The USA, (Brussels Morning Newspaper)New York – Brussles Morning – In the remaining days before the midterm election, the horserace will dominate the media coverage. Will Ron Johnson and Raphael Warnock get reelected to the senate? Who will win the race between John Fetterman and Dr. Oz in Pennsylvania, Which House seats can the Republicans flip? Can Lee Zeldin make the race for governor close in New York? These are the kinds of questions that pundits and the media will continue to emphasize in the coming days. These are obviously very important questions, but they are not the only we need to think about in the coming days.
There are several other critical things that we must consider in the final days before the election, and in its immediate aftermath. First, much attention has been paid to how many election deniers-people who do not recognize that Joe Biden won the 2020 election-are running for office. The focus of most of this has been on what this might mean for the 2024 presidential election, but it also the raises the question of whether these candidates will accept defeat if they lose this year. It is hard to imagine that a Republican candidate for US Senate, the House of Representatives, Governor or Secretary of State, who has built their campaign around claiming that Joe Biden stole the 2020 election, will go quietly into the night if they lose. It is more likely, that they will again, falsely, claim election fraud. This will further undermine confidence in the American election system and lead many Republican voters to believe that duly and fairly elected Democratic official hold office illegitimately. In the worst case, some of these people may incite violence as Trump did in early 2021.
A second issue that must not be overlooked this election cycle is voter suppression. During the first half of 2021, a fair amount of attention was paid to this as states like Georgia and Texas passed laws making it difficult for some people to vote. This new legislation built on previous voter suppression laws. Most of this was made possible after key components of the 1965 landmark Voting Rights Act were voided by the Supreme Court in 2013. All these voter suppression laws over the last decade or so have followed a similar pattern. A Republican dominated legislature passes laws that either limit voting hours, ensure fewer voting places per capita in some areas, make it difficult for voters to register or put similar barriers to the franchise. In every case, these laws are crafted in a way that targets African American voters and in some states, Latinos and students, who also tend to vote Democratic.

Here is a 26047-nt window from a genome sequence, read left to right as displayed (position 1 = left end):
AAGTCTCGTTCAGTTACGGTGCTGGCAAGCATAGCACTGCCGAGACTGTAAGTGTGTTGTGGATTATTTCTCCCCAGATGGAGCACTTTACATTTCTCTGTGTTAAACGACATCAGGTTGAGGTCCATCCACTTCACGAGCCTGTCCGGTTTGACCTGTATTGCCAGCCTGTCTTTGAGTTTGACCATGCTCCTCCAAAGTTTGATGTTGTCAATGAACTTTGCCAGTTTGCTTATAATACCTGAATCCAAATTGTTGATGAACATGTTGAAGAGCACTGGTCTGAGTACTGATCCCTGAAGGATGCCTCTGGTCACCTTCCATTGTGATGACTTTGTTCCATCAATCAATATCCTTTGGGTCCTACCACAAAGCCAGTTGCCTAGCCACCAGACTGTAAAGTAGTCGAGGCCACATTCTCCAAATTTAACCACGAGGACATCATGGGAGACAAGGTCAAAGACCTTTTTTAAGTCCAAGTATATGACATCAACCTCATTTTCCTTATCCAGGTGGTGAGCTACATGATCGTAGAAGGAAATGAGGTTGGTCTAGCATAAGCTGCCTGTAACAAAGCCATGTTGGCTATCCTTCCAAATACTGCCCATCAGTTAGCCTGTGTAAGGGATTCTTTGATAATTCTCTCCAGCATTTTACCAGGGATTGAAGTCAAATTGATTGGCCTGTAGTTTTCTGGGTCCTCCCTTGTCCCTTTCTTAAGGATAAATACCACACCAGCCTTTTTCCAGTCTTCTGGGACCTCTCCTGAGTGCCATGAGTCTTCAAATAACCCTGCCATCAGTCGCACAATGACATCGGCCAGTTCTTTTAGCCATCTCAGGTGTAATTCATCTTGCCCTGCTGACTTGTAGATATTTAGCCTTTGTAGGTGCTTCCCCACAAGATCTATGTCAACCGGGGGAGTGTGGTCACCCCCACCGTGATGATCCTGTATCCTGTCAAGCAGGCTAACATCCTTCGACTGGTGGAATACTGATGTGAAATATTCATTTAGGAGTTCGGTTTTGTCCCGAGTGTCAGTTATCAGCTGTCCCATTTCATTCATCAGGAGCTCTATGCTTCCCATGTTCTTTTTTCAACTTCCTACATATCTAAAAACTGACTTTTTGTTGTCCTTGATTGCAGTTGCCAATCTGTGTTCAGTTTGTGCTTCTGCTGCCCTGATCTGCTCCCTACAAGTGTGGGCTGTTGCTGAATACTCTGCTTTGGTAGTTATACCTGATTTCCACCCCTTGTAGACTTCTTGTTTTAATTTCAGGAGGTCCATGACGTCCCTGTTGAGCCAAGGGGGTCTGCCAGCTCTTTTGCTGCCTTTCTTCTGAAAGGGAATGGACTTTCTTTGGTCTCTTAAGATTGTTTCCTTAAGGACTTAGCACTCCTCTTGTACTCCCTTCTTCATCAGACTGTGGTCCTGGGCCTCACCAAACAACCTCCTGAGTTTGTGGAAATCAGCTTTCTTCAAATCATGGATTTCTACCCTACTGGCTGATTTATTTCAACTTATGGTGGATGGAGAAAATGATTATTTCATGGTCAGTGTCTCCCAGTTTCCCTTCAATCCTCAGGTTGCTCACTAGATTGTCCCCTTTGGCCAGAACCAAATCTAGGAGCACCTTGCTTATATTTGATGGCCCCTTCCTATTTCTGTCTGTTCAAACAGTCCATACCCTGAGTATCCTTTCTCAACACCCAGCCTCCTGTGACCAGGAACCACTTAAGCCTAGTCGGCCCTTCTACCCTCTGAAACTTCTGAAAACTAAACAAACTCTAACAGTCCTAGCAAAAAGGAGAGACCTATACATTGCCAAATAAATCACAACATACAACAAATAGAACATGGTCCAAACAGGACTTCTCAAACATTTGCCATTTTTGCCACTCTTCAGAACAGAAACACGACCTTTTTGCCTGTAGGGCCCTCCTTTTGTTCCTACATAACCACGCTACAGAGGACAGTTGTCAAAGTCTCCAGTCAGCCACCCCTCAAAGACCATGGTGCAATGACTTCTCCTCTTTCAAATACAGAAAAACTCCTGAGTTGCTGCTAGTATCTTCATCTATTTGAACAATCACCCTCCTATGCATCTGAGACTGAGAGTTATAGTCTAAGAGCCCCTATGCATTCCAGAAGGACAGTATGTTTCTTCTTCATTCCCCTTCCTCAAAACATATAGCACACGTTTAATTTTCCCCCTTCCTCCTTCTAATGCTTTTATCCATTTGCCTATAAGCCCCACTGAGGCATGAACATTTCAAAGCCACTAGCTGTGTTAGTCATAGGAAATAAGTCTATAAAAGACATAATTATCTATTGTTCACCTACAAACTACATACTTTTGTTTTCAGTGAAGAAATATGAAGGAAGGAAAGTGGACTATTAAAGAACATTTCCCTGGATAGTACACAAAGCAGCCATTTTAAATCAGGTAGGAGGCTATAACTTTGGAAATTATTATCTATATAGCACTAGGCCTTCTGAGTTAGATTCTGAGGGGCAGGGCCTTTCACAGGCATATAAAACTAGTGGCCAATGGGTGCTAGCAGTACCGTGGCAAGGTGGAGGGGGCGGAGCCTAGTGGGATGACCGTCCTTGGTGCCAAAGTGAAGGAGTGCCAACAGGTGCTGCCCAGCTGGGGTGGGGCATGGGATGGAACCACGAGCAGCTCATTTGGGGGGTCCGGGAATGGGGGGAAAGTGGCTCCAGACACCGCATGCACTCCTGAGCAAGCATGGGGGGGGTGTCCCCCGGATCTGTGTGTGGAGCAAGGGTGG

Voter suppression is a constant in American politics, so we tend to dismiss the effect of these laws. However, in states like Georgia or Wisconsin which are expected to have very close senate races, as well as in a handful of competitive congressional races, particularly in the south, voter suppression may change the outcome of the election. These assertions are difficult to prove, but dismissing them altogether is wrong. There is a real possibility that the Republicans win control of the senate by winning extremely close contests in states with laws that undermine the democratic nature of the election, and make it more difficult for key Democratic constituencies to vote.. That is something that must be considered when thinking about the state of American democracy.
Lastly, the recent assassination attempt on Speaker Nancy Pelosi, that resulted in grievous injury to her husband Paul, is yet another example of the increasingly violent nature of American politics. This follows on the violent siege of the Capitol of January 6th 2021, the shooting of Republican Congressman Steve Scalise in 2017, the attempt to kidnap Michigan Governor Gretchen Whitmer in 2020, numerous mass shootings targeting racial or religious minorities and the constant drumbeat of violent threats from prominent right-wing figures. Unfortunately, there is little reason to think American politics are going to become less violent in the coming days, months or years. This does not mean that there will be more attacks, assassination attempts between now and the election, or in its immediate aftermath, but we must be prepared for that and recognize that the US is finding it increasingly difficult to conduct its politics peacefully.
The midterm is indeed an inflection point for the American political life, but not simply because the electoral stakes are so high. It is true that if the Republican Party wins control of even one house of Congress, something that is extremely likely, the Biden administration will no longer be able to legislate and will instead find itsels in a morass of frequently fantastical investigations. However, there is more to it than that. The next few weeks, may lead to deepening distrust in political institutions, candidates winning due to voter suppression and violence that will further destabilize the country.